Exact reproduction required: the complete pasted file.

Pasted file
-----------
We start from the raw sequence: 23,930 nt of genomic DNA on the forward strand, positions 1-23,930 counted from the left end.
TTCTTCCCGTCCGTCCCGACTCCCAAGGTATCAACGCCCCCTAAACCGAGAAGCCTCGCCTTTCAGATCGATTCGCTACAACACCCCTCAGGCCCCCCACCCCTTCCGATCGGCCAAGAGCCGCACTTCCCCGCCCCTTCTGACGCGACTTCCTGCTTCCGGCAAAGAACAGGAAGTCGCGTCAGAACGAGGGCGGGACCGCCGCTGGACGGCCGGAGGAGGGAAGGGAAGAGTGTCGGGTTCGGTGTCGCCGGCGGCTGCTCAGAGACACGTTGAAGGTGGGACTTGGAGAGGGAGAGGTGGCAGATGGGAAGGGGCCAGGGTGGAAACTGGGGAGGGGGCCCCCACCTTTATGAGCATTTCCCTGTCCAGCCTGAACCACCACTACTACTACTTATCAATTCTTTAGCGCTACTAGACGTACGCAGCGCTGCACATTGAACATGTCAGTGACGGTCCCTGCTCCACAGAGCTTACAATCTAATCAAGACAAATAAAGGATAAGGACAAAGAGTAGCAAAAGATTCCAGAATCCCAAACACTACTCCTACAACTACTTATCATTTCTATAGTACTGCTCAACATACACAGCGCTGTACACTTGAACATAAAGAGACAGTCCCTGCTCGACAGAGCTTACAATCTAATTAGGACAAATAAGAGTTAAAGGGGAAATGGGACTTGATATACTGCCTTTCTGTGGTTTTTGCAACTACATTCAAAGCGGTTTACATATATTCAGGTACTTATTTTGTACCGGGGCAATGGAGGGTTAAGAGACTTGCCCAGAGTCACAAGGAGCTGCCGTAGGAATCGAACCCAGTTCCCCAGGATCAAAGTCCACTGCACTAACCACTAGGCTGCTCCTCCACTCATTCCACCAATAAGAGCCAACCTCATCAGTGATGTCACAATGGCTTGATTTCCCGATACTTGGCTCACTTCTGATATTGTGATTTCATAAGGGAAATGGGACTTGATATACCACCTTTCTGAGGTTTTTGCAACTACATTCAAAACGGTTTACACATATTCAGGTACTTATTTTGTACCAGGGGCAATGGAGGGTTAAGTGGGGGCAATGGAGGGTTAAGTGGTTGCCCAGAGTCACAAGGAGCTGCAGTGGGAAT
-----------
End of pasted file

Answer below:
We start from the raw sequence: 23,930 nt of genomic DNA on the forward strand, positions 1-23,930 counted from the left end.
TTCTTCCCGTCCGTCCCGACTCCCAAGGTATCAACGCCCCCTAAACCGAGAAGCCTCGCCTTTCAGATCGATTCGCTACAACACCCCTCAGGCCCCCCACCCCTTCCGATCGGCCAAGAGCCGCACTTCCCCGCCCCTTCTGACGCGACTTCCTGCTTCCGGCAAAGAACAGGAAGTCGCGTCAGAACGAGGGCGGGACCGCCGCTGGACGGCCGGAGGAGGGAAGGGAAGAGTGTCGGGTTCGGTGTCGCCGGCGGCTGCTCAGAGACACGTTGAAGGTGGGACTTGGAGAGGGAGAGGTGGCAGATGGGAAGGGGCCAGGGTGGAAACTGGGGAGGGGGCCCCCACCTTTATGAGCATTTCCCTGTCCAGCCTGAACCACCACTACTACTACTTATCAATTCTTTAGCGCTACTAGACGTACGCAGCGCTGCACATTGAACATGTCAGTGACGGTCCCTGCTCCACAGAGCTTACAATCTAATCAAGACAAATAAAGGATAAGGACAAAGAGTAGCAAAAGATTCCAGAATCCCAAACACTACTCCTACAACTACTTATCATTTCTATAGTACTGCTCAACATACACAGCGCTGTACACTTGAACATAAAGAGACAGTCCCTGCTCGACAGAGCTTACAATCTAATTAGGACAAATAAGAGTTAAAGGGGAAATGGGACTTGATATACTGCCTTTCTGTGGTTTTTGCAACTACATTCAAAGCGGTTTACATATATTCAGGTACTTATTTTGTACCGGGGCAATGGAGGGTTAAGAGACTTGCCCAGAGTCACAAGGAGCTGCCGTAGGAATCGAACCCAGTTCCCCAGGATCAAAGTCCACTGCACTAACCACTAGGCTGCTCCTCCACTCATTCCACCAATAAGAGCCAACCTCATCAGTGATGTCACAATGGCTTGATTTCCCGATACTTGGCTCACTTCTGATATTGTGATTTCATAAGGGAAATGGGACTTGATATACCACCTTTCTGAGGTTTTTGCAACTACATTCAAAACGGTTTACACATATTCAGGTACTTATTTTGTACCAGGGGCAATGGAGGGTTAAGTGGGGGCAATGGAGGGTTAAGTGGTTGCCCAGAGTCACAAGGAGCTGCAGTGGGAAT